I’m in Los Angeles this week for a web conference. Naturally, when you stick a bunch of IT and web specialists together, the topic of social media surfaces. So far I have attended two sessions on social media and mobile. Tomorrow holds a third.
With all this discussion on social media, I am seriously tempted to bust out this video tomorrow morning at breakfast. It’s an advert for The Guardian, and I still don’t know how I feel about it.
What is happening here? Clearly The Guardian is commenting on the instantaneous and ubiquitous nature of social media. The newspaper’s editor-in-chief, Alan Rusbridger, explains that the advert is part of a re-branding initiative. The Guardian believes in open journalism, and “Big Bad Wolf” is meant to promote that philosophy.
While I understand the significant value of open journalism, this advert still makes me uneasy, for it speaks to the often unrecognized (or overlooked) power of social media.
Watch the video again. See how quickly the public’s opinion jumps from empathy and justification, to anger, to suspicion, back to empathy, and finally to rage – not against the murderous pigs, mind, but the economic structures that “caused” the pigs to murder in the first place. All these shifts in public opinion were encouraged and fueled by uploaded video from smartphones, tweets, and personal commentary on social networks.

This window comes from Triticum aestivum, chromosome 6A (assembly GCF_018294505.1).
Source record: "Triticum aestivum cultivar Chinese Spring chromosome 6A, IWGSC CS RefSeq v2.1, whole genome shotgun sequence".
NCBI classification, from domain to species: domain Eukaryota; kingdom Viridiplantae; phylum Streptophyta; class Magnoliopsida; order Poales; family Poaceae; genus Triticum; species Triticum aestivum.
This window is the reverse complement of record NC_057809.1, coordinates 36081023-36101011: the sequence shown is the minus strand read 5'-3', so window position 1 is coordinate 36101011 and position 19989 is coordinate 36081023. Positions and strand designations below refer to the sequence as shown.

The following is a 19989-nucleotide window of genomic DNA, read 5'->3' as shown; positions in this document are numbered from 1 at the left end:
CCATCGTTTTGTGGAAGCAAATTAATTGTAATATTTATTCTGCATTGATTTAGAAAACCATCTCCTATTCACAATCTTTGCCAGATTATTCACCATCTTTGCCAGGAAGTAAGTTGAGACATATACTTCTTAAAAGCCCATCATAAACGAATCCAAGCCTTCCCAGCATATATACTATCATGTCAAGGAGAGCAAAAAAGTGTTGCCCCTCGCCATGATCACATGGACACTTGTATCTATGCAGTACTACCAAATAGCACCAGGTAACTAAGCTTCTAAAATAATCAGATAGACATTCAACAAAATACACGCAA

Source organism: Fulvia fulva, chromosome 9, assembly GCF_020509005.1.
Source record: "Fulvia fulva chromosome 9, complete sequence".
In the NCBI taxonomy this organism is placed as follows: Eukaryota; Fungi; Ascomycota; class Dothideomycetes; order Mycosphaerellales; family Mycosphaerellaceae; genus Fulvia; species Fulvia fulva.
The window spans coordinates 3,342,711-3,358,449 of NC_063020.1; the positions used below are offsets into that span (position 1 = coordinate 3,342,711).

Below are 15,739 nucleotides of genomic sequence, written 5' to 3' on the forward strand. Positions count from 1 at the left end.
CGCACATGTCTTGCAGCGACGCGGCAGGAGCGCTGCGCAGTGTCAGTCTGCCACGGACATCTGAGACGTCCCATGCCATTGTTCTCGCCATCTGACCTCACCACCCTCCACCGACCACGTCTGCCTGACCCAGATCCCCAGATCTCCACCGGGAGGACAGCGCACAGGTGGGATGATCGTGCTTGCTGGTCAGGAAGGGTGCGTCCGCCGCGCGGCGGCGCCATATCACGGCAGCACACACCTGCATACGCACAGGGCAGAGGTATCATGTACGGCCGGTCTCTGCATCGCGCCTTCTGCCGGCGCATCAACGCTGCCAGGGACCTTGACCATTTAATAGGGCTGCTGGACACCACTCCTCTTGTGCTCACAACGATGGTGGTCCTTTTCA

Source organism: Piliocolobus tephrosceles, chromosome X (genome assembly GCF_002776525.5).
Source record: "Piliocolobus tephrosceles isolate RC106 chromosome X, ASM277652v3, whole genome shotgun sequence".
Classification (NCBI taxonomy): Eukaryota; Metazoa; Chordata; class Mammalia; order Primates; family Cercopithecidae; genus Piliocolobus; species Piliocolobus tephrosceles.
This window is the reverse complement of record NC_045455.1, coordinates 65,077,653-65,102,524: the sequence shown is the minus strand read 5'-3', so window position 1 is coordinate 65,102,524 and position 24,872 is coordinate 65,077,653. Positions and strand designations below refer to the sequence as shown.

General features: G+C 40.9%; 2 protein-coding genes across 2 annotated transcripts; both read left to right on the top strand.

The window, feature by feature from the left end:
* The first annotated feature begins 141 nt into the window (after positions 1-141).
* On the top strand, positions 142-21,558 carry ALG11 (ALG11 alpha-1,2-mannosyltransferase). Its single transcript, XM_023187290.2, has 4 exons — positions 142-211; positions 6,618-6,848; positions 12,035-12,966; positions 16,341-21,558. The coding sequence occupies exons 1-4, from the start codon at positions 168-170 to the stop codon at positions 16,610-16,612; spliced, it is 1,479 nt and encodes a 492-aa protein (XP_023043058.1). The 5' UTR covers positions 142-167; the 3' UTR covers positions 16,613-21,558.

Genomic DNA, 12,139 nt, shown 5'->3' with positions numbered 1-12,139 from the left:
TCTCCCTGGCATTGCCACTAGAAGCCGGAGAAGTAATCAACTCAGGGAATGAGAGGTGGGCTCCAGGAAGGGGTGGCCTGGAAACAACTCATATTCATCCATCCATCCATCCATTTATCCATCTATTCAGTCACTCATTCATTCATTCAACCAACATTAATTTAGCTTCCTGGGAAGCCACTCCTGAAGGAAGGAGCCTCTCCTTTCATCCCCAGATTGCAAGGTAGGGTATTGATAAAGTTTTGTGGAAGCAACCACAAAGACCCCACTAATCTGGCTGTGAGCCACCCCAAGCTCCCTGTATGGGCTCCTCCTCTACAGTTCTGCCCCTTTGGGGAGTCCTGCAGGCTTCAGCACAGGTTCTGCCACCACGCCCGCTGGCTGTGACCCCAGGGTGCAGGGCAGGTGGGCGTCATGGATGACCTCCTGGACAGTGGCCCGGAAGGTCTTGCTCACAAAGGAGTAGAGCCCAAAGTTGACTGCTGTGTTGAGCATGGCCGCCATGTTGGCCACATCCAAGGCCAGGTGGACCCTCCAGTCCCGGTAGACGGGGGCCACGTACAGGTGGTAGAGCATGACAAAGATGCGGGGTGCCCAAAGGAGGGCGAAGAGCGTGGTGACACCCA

Social media is a useful tool – one that integrates voices into the news that would have never been publicly and widely shared otherwise. As with any tool, however, comes responsibility. A healthy dose of skepticism is important when utilizing social media. Is there a point when too many voices actually hinders objective journalism? A point when it complicates court proceedings and crime investigations? Does “open news” invite too many perspectives to the table, thus creating a noisy squabble of citizen and do-it-yourself broadcasters? Or does it add to, as The Guardian puts it, “the whole picture”? If a news organization tried to streamline and reduce the noise of social media, would that be considered censorship?
This advert presents me with a list of questions which, in turn, produces even more questions. These sort of queries will only continue as the honeymoon phase of social media ends, and the legal cases begin. I’m very interested in your thoughts. How do you interpret this new advert from The Guardian? What is your opinion of the role that social media plays in journalism?